Press Release  February 12, 2020

Mary Quant exhibition celebrates the designer’s 90th birthday

© PA Prints2008

Mary Quant and models at the Quant Afoot footwear collection launch, 1967.

“Fashion is not frivolous; it is part of being alive today” Mary Quant

To celebrate Mary Quant’s 90th birthday, the V&A announces that its exhibition, Mary Quant, has welcomed 400,000 visitors, making it the museum’s third most popular fashion exhibition ever, after Christian Dior: Designer of Dreams and Alexander McQueen: Savage Beauty.

Courtesy of Fashion Museum Bath/Image © John Cowan Archive

John Cowan, Jill Kennington wearing white PVC rain tunic and hat, 1963.

The show has now surpassed Wedding Dresses 1775-2014 (316,852 visitors) and Balenciaga: Shaping Fashion (272,564 visitors) to also make it the most successful show ever housed in the museum dedicated fashion gallery (Gallery 40).

The record-breaking show will close at the V&A in South Kensington on 16 February before it begins its journey to V&A Dundee. Tickets for the show in Dundee will be available from 20 February and it will open to the public on 4 April as part of V&A Dundee’s Fashion 2020 season.

Quant personified the energy and fun of swinging London and was a powerful role model for the working woman. Challenging conventions, she popularised the miniskirt, colorful tights, and tailored trousers–encouraging a new age of feminism. The miniskirt would go on to become an icon of the time and sparked a new creative scene in London and beyond.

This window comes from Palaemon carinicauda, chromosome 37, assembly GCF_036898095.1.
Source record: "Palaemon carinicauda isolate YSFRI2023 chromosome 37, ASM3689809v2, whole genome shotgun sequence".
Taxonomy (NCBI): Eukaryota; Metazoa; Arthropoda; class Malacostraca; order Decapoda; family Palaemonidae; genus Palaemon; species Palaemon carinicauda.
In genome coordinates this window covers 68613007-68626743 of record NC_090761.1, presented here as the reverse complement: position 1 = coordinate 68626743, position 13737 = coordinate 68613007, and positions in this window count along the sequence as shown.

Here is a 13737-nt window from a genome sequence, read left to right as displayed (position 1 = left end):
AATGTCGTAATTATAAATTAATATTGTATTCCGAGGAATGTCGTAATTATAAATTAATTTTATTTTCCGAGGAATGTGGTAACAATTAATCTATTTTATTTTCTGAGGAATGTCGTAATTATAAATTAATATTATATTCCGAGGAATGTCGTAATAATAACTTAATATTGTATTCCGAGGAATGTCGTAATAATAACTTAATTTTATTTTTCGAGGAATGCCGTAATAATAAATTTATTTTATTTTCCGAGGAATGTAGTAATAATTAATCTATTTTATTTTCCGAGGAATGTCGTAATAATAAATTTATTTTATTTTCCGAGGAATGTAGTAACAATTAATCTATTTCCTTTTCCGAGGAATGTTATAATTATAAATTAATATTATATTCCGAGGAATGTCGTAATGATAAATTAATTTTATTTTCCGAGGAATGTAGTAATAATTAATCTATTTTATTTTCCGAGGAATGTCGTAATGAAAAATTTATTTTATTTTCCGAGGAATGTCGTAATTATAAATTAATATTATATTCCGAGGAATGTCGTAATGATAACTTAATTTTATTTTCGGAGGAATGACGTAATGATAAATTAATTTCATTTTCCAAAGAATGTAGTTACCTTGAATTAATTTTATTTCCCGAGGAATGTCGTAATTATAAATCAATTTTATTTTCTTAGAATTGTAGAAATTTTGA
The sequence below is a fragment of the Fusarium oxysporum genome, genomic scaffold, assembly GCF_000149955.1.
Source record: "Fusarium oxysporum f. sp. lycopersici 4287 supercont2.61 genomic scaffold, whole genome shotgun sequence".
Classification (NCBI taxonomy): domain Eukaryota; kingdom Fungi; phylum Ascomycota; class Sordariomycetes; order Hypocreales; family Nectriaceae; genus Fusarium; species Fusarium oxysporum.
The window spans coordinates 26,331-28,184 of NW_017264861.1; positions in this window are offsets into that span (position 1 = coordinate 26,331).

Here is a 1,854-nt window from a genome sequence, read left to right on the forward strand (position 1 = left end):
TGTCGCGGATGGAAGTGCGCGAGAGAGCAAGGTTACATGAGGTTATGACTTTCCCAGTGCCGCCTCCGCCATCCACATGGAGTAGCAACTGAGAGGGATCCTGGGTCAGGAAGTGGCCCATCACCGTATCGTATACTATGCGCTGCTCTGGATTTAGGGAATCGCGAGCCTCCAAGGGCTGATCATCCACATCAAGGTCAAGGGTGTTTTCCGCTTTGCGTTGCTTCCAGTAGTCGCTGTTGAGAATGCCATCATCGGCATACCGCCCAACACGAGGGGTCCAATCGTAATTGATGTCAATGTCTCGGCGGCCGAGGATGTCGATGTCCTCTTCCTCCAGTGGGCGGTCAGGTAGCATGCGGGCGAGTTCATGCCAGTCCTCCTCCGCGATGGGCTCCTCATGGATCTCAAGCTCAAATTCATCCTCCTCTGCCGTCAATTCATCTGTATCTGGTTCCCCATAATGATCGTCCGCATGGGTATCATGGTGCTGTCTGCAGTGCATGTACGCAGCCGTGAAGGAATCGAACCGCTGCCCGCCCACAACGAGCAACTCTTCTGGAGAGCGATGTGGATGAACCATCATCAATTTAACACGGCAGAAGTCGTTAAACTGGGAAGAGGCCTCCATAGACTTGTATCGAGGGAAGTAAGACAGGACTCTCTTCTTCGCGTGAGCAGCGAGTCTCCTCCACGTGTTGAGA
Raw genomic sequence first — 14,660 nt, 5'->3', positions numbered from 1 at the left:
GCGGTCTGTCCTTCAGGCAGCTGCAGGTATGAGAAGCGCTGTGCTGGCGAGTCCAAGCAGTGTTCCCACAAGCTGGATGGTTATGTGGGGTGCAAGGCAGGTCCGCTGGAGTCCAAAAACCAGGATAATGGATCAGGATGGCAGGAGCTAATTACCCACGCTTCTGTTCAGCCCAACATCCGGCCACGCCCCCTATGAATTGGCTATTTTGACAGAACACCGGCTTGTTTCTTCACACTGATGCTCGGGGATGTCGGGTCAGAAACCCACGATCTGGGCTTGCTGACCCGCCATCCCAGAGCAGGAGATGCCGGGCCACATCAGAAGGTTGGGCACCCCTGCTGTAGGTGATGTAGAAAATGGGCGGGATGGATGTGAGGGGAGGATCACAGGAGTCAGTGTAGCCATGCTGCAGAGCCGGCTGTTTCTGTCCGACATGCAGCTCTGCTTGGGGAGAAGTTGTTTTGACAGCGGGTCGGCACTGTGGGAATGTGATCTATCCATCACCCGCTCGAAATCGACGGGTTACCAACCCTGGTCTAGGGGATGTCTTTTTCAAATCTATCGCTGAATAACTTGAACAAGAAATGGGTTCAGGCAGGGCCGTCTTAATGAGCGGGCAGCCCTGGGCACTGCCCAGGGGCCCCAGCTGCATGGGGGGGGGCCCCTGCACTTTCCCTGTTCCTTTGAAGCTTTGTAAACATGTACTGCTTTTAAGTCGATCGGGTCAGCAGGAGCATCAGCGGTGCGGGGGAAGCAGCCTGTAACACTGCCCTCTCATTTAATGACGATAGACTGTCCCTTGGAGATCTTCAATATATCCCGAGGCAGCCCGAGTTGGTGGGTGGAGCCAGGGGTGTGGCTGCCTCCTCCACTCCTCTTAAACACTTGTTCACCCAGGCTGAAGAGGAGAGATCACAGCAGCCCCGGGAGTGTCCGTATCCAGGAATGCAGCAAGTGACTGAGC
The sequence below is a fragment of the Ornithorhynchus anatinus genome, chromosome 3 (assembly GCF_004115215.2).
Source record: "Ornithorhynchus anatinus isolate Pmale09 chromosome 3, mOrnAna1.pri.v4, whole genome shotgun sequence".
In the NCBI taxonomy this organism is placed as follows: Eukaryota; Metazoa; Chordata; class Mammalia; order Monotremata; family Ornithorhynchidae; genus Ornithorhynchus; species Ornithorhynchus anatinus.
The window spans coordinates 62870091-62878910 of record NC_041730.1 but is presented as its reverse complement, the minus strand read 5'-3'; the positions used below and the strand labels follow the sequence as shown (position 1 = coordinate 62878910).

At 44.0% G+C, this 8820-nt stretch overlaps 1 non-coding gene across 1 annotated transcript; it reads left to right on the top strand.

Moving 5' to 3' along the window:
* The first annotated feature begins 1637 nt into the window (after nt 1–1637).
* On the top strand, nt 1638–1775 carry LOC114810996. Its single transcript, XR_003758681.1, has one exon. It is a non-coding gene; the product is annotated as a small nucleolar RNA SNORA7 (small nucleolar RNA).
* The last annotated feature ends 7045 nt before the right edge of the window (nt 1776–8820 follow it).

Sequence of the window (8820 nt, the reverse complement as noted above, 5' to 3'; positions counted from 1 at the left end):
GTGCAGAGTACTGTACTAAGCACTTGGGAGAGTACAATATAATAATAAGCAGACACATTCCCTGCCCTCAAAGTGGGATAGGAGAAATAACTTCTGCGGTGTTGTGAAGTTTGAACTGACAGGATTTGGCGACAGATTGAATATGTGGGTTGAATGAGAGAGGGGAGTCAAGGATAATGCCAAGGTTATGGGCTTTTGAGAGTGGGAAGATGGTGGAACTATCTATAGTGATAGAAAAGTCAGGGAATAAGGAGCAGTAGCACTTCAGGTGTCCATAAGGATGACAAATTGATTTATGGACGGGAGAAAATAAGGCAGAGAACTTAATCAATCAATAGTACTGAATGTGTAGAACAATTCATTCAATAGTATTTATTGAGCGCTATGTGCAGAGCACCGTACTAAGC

© Mary Quant Archive

Model holding a Bazaar bag c.1959.

Receiving unprecedented access to Dame Mary Quant’s Archive, as well as drawing on the V&A’s extensive fashion holdings, which include the largest public collection of Quant garments in the world, the show brings together over 120 garments as well as accessories, cosmetics, sketches and photographs – the majority of which have never been on display before.

In June 2018, the V&A launched a call-out to the public to track down rare Quant garments from wardrobes around the country. Receiving over 1,000 responses, 35 objects from 30 individuals were selected alongside personal stories from the owners and 50 photographs of the women wearing their beloved Quant clothes. These objects and stories transformed the exhibition narrative, uncovering rare examples such as a very early and unlabelled blouse, a hat sold at Bazaar, and colorful PVC raincoats.

Claire Fiander, exhibition lender from the #WeWantQuant campaign, said “I am still as excited about fashion and style as I was when I bought the dress aged 17, and to be included in such an exhibition makes the whole obsession worth it. Wearing the dress always made me feel like I ‘belonged’.”

From small boutique to international lifestyle brand, Quant revolutionized British fashion with energy, flair and rebellion. Mary Quant provides an unrivaled, and clearly popular, insight into the career of one of Britain’s most revolutionary and important fashion designers.

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